Each probabilistic situation that we wish to analyze can be viewed in the context of an experiment. By experiment we mean any nondeterministic process that has a number of distinct possible outcomes. Thus, an experiment is first characterized by a list of possible outcomes. A particular performance of the experiment, sometimes referred to as an experimental trial, yields one and only one of the outcomes.

The finest-grained list of outcomes for an experiment is the sample space of the experiment. Examples of sample spaces are:

  1. {heads, tails) in the simple toss of a coin.

  2. [1, 2, 3 .... 1, describing the possible number of fire alarms in a city during a year.

  3. {0 x 10, 0 y 10), describing the possible locations of required on-the-scene social services in a city 10 by 10 miles square.

As these three examples indicate, the number of elements or points in a sample space can be finite, countably infinite, or noncountably infinite. Also, the elements may be something other than numbers (e.g., "heads" or "tails").

Probabilistic analysis requires considerable manipulation in an experiment's sample space. For this, we require knowledge of the algebra of events, where an event is defined to be a collection of points in the sample space. A generic event is given an arbitrary label, such as A, B, or C. Since the entire sample space defines the universe of our concerns, it is called , for universal event. An event containing no points in the sample space is called o, the empty event (or null set). There are three key operations in the algebra of events:

Events A1 A2, . . . , AN are said to be collectively exhaustive if they include all points in the universe of events:

A set of events A1, A2,...,AN that are both mutually exclusive and collectively exhaustive contains each point of the sample space U in one and only one of the events Ai

Given these notions, we can more carefully define a sample space as follows:

Definition: A sample space is the finest-grained, mutually exclusive, collectively exhaustive listing of all possible outcomes of an experiment.

The first (and perhaps most important) step in constructing a probabilistic model consists of identifying the sample space for the corresponding experiment.

Example 1: Stick Cutting

A simple example drawn from geometrical probability will serve to illustrate some of these ideas. Suppose that two points are marked (in some nondeterministic way) on a stick of length I meter.

a. Define the sample space for this experiment.

b. Identify the event, "The second point is to the left of the first point."

C. Suppose that the stick is cut at the marked points. Identify the event, "A triangle can be formed with the resulting three pieces."


a. Call the first point x1 and the second x2. Since we are given no information about x1 and x2 other than that each is between 0 and 1, the sample space is the collection of points in the unit square shown in Figure 2.1.

b. The event indicated, call it E1, corresponds to (x1 > x2). This set of points lies in the triangular region of the sample space below the line x2 = x1.

c. Let be the event that a triangle can be formed. Identification of A in the (x1, x2) sample space requires a bit more care than in the case of the event E1 = (x1 > x2). Suppose that, in fact, x1 > x2. Then the three stick lengths are x2, x1 - x2, and 1 - x1. For a triangle to be formed, each length must be less than 1/2:

So, given x1 > x2, is composed of the set of points that simultaneously satisfies these three inequalities or, equivalently, the set of points in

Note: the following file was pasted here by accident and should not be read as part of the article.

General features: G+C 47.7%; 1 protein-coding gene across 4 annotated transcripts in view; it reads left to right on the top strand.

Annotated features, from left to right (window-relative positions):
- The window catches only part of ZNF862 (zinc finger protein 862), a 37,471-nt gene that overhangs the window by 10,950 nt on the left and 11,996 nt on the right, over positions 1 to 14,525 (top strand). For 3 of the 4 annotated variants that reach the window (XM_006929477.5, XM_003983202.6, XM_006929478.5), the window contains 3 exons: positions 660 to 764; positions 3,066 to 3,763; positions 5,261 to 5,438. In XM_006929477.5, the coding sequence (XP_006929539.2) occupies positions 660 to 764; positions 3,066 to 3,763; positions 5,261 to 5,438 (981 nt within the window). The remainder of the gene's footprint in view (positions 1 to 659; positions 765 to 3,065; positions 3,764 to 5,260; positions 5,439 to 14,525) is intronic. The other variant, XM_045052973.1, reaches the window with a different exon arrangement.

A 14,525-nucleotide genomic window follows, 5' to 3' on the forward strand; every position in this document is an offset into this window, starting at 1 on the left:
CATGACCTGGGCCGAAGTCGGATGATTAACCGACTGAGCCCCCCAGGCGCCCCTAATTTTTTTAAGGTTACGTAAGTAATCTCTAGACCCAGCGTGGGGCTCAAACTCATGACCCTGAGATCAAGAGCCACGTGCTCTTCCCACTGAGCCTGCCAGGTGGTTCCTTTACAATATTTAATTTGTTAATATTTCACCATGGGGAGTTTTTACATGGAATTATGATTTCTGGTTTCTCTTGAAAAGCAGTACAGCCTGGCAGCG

The resulting set is contained in the lower triangle of area 1/8 in the sample space. Now suppose that (X1 X2)=E'1 Here we can invoke symmetry. A current dictionary defines symmetry as "similarity of form or arrangement on either side of a dividing line or plane; correspondence of opposite parts in size, shape, and position."1 Since the labeling of points x1 and x2 was totally arbitrary, there exists symmetry about the line x1 = x2. Thus, we obtain a similar triangle of area 1/8 above the line x1 = x2.

As one final point, we may wish to express A in terms of the algebra of events. If we define

In modeling experiments, extreme care must be given to a precise interpretation of the word statement. Statements that may at first sound the same may actually imply markedly different experiments; or, statements may simply be imprecise and ambiguous. A famous illustration of this in a geometrical setting, known as Bertrand's paradox (1907), yields three different answers to the question: What is the probability that a "random chord" of a circle of unit radius has a length greater than the side of an inscribed equilateral triangle ?2 Each of the three solutions, which we will develop in Chapter 3, is "correct" since each involves a different interpretation of that difficult word "random."

To strengthen your understanding of word statements as they relate to concepts of sample space and event, try the following two exercises:

Exercise 2.1: Stick Breaking, mod 2 Repeat parts (a) and (c) of the triangle problem described in Example 1, given that the problem statement is changed as follows: "A point is marked (in some random way) on a stick of length 1 meter. Then a second point is marked on the stick (in some random way) to the left of the first point."

Exercise 2.2: Stick Breaking, Still Again! Repeat parts (a), (b), and (c) of the triangle problem given that the problem statement is changed as follows: "A point is marked (in some random way) on a stick of length 1 meter. The stick is then cut at that point. Another point is marked (in some random way) on the larger of the two resulting stick pieces."

1 Webster's New World Dictionary of the English Language, Second College Edition, World Publishing Co., New York, 1974, p. 1442.

2 J. Bertrand, Calcul des probabilities, Paris, 1907